The report also recommended a review of environmental expenditures of the private sector including CSOs.

Economics of recycling

Nedup Tshering said there is no economy of scale to run a waste based industry. This means that waste generated is not a viable raw material to feed a large-scale industry.

A source, involved in an entrepreneurship programme said that every other business proposal is built around waste. He said there are brilliant ideas but there are many players in Thimphu alone fighting for the same pie of waste.

Greener Way is one such enterprise. Its Chief Executive Officer, Karma Yonten said he is facing stiff competition in the market. He said rag pickers and scrap dealers also emerge as competitors. There are at least 150 ragpickers in Thimphu and five scrap dealers in every dzongkhag, he claims.

“Greener Way is doing the most expensive job of collection and segregation,” he said. Thimphu Thromde, he said pays the firm Nu 1M a month for collecting waste in three zone of the city.

He claimed that he collects 40 tons of waste every day. Collection is done 26 days month and the volume of waste comes to 1,040 tons a month. In consideration to this, Greener Way charges chheltrum 96 to collect a kilogram of waste. “This is nowhere in the world,” he said.

“Whether you go to collect a kilo of waste or a ton, the cost is the same,” he said adding that maintenance and operation of trucks and machines increases with age.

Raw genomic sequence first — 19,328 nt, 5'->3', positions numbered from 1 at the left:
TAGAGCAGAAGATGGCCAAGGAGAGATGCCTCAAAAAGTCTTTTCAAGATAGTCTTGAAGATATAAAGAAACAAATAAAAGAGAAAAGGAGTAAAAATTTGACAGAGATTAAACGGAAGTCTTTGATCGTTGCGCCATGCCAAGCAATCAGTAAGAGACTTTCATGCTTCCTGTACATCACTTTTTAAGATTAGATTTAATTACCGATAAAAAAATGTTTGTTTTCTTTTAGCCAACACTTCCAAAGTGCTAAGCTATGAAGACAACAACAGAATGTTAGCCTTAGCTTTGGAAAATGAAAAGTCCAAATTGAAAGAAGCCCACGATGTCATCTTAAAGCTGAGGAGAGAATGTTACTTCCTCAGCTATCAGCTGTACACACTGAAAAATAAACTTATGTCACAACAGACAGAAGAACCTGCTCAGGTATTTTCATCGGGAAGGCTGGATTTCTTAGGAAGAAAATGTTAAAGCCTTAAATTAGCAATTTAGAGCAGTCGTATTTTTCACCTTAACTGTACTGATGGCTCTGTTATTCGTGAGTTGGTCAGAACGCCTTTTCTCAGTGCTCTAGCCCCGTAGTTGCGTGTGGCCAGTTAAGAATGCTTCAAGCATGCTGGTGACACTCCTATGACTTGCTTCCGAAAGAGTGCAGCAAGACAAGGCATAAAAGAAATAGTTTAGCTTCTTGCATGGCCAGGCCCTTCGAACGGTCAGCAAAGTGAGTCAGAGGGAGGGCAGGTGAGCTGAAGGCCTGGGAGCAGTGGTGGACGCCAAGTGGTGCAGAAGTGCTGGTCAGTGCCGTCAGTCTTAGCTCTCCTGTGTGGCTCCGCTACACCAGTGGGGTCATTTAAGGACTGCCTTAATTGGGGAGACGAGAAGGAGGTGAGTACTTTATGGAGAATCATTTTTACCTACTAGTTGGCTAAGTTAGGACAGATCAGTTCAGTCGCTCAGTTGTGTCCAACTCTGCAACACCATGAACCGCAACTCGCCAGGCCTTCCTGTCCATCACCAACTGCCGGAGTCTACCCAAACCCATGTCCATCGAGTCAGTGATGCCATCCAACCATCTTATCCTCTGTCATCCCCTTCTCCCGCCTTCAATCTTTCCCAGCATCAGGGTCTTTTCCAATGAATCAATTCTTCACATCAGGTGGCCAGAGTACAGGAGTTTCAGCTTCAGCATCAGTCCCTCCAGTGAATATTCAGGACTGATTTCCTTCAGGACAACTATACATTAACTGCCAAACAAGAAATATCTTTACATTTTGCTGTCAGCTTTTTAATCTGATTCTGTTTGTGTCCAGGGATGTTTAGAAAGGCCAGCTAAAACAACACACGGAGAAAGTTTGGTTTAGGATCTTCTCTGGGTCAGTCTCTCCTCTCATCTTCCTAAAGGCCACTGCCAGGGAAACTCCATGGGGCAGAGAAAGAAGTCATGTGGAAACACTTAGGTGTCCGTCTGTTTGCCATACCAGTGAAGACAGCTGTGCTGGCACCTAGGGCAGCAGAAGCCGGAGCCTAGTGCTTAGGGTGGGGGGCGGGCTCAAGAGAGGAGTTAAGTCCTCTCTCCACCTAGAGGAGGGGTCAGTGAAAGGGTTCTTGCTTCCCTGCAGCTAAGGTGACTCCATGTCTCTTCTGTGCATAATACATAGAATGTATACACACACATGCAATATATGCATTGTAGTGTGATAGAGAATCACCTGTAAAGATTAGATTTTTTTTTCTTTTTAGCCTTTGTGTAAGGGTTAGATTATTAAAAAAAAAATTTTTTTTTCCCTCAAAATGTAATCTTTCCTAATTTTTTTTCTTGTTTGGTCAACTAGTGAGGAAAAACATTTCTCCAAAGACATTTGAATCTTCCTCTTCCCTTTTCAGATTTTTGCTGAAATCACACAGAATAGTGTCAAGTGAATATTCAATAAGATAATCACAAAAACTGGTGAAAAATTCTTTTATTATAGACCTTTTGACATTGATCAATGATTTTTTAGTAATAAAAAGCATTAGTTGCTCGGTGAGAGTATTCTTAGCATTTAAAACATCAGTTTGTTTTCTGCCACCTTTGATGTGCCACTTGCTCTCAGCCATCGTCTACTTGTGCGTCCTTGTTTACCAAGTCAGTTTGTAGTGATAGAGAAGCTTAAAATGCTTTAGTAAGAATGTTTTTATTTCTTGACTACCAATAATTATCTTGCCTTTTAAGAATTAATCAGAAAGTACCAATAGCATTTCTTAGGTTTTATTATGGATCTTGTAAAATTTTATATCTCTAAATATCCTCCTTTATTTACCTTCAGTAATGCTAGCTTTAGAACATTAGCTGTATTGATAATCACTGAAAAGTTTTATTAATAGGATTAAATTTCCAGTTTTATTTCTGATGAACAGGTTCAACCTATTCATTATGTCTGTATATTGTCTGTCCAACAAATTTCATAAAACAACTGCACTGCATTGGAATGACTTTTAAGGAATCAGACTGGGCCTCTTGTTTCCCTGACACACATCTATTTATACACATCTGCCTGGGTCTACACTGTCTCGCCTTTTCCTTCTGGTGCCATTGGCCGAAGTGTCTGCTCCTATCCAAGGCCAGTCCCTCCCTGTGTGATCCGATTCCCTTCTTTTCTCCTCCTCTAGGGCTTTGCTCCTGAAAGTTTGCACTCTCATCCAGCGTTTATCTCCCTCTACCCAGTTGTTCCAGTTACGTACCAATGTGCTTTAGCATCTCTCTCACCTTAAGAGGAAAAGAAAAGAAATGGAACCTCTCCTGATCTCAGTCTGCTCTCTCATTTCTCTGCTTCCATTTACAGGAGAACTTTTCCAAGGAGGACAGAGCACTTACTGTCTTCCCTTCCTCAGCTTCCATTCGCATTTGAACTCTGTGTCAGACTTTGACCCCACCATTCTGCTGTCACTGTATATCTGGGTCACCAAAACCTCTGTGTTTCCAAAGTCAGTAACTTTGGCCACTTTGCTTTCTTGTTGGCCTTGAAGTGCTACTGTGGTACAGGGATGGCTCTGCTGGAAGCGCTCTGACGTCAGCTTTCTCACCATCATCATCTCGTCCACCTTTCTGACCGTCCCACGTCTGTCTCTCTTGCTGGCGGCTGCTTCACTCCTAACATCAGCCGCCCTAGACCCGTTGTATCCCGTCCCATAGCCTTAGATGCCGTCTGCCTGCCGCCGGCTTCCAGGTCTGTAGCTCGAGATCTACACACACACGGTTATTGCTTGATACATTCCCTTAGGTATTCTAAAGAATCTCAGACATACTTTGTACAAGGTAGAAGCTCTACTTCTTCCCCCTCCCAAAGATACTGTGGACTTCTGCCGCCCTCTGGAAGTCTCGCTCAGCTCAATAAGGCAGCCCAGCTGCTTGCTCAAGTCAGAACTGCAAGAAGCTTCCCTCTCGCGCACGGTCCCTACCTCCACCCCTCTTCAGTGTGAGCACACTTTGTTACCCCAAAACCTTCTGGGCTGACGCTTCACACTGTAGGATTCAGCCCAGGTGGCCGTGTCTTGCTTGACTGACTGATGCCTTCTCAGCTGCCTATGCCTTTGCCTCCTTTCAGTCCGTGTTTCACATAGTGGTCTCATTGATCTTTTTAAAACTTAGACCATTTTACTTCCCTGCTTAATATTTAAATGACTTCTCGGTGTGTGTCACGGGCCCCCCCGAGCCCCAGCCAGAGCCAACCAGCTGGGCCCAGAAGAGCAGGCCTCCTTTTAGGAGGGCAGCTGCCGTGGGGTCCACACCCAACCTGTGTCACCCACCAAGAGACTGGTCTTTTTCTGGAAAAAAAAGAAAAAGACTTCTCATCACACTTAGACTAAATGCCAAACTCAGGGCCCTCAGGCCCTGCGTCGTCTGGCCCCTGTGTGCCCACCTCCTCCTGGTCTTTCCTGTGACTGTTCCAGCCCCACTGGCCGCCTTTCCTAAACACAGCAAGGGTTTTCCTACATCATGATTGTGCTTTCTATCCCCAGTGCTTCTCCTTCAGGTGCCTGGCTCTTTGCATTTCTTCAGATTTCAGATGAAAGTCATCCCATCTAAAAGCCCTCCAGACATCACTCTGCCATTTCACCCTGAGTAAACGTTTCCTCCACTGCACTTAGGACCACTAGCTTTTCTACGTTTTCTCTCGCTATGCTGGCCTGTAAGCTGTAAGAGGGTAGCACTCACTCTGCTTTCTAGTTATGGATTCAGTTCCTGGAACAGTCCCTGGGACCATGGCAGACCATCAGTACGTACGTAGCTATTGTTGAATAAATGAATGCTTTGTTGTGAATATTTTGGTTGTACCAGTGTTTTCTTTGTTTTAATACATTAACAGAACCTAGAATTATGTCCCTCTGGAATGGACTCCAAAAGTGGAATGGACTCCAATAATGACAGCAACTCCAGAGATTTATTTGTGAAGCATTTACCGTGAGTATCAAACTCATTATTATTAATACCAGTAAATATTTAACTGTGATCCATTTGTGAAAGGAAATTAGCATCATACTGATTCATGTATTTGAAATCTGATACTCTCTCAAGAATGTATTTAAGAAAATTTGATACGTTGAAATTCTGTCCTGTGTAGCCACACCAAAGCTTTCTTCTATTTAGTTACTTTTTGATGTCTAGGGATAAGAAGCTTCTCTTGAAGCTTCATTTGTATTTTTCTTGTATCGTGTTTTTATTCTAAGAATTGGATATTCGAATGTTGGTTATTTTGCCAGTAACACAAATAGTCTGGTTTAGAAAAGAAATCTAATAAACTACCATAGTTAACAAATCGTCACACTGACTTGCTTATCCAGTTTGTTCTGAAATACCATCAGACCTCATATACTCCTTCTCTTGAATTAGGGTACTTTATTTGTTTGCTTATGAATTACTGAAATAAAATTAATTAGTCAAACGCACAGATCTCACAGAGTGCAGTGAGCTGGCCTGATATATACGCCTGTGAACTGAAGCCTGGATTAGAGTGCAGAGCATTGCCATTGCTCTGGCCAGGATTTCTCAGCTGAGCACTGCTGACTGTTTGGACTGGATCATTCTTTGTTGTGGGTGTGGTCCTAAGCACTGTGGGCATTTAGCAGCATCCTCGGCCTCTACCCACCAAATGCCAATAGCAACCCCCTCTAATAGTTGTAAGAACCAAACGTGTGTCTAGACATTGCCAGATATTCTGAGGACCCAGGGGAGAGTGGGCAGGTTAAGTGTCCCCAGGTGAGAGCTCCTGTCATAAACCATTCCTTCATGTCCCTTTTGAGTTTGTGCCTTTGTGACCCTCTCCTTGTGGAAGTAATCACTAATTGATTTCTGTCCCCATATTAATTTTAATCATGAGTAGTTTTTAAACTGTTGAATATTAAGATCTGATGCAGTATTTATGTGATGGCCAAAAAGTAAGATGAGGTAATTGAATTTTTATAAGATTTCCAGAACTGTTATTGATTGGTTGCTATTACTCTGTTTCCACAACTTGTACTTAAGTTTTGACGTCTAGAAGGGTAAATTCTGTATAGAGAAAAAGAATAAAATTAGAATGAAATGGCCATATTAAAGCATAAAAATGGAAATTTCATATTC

Both the thromde and Greener Way, he said have learnt lessons and that the situation could improve in future.

He also agreed that economy of scale simply does not exist but there are opportunities in the waste business. For instance, he said Greener Way supplies waste paper to Youth Development Fund to run their egg tray-manufacturing project. It also supplies plastic to Green roads. “In the process you are creating a whole value chain around waste while minimising the waste from going to the landfills, which other wise could cost the government,” he said.

“But the reality on the ground is different,” he said. Greener Way has a five-year contract with the Thromde, which is due to expire soon. “It makes no business sense to invest Nu 350,000 in buying compactors, whose utility is uncertain after five years,” he said adding that waste business is capital intensive.

According to research by an American based waste industry, recycling will only occur if there is an economic incentive to do so.

However, one entrepreneur said that most of waste that have low processing cost and high market value are scavenged by dealers across the border.

As per his findings, 10 truckloads of empty beer bottles reach Pasakha every day. People across the border pay Bhutanese vendors Nu 3 a bottle and sells at Nu 5 to the beer factory in Pasakha. A truckload would carry about 10,000 bottles. The middlemen easily pocket Nu 600,000 a month and this meant outflow of INR.

Vendors across the border also collect metal waste and make pots out of it at a low cost. These pots are again sold to Bhutan.

“While the government provides tax incentives to the ventures in waste management, what is the use of incentive when the business is not making money?” Karma Youten said adding that government should encourage private entities to take up projects that could be replicated from across the border. This, he said would help the country manage its own waste.

Tshering Dorji